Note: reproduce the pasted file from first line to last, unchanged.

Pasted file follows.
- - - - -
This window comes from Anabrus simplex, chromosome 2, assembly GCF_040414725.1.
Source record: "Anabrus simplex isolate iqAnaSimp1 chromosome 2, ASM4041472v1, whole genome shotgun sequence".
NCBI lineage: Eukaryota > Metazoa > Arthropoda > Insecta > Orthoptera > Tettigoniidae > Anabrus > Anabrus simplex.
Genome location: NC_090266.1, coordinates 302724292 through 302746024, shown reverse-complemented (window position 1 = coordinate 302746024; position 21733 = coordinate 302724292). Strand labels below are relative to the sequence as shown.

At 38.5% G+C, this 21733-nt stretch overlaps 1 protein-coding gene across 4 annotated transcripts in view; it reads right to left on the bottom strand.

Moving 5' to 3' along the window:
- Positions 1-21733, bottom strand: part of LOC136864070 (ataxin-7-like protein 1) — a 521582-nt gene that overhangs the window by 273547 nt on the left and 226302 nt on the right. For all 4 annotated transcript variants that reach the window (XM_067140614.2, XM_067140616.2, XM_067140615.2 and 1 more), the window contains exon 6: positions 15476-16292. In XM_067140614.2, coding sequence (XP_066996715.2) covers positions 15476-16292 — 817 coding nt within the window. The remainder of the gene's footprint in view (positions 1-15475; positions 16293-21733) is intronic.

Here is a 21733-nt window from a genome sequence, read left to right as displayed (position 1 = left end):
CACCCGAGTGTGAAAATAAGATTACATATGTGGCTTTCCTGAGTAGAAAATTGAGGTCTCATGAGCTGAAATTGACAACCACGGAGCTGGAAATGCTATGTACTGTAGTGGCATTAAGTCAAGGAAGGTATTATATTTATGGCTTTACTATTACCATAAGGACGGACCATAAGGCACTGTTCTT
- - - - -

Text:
This window comes from Anabrus simplex, chromosome 2, assembly GCF_040414725.1.
Source record: "Anabrus simplex isolate iqAnaSimp1 chromosome 2, ASM4041472v1, whole genome shotgun sequence".
NCBI lineage: Eukaryota > Metazoa > Arthropoda > Insecta > Orthoptera > Tettigoniidae > Anabrus > Anabrus simplex.
Genome location: NC_090266.1, coordinates 302724292 through 302746024, shown reverse-complemented (window position 1 = coordinate 302746024; position 21733 = coordinate 302724292). Strand labels below are relative to the sequence as shown.

At 38.5% G+C, this 21733-nt stretch overlaps 1 protein-coding gene across 4 annotated transcripts in view; it reads right to left on the bottom strand.

Moving 5' to 3' along the window:
- Positions 1-21733, bottom strand: part of LOC136864070 (ataxin-7-like protein 1) — a 521582-nt gene that overhangs the window by 273547 nt on the left and 226302 nt on the right. For all 4 annotated transcript variants that reach the window (XM_067140614.2, XM_067140616.2, XM_067140615.2 and 1 more), the window contains exon 6: positions 15476-16292. In XM_067140614.2, coding sequence (XP_066996715.2) covers positions 15476-16292 — 817 coding nt within the window. The remainder of the gene's footprint in view (positions 1-15475; positions 16293-21733) is intronic.

Here is a 21733-nt window from a genome sequence, read left to right as displayed (position 1 = left end):
CACCCGAGTGTGAAAATAAGATTACATATGTGGCTTTCCTGAGTAGAAAATTGAGGTCTCATGAGCTGAAATTGACAACCACGGAGCTGGAAATGCTATGTACTGTAGTGGCATTAAGTCAAGGAAGGTATTATATTTATGGCTTTACTATTACCATAAGGACGGACCATAAGGCACTGTTCTT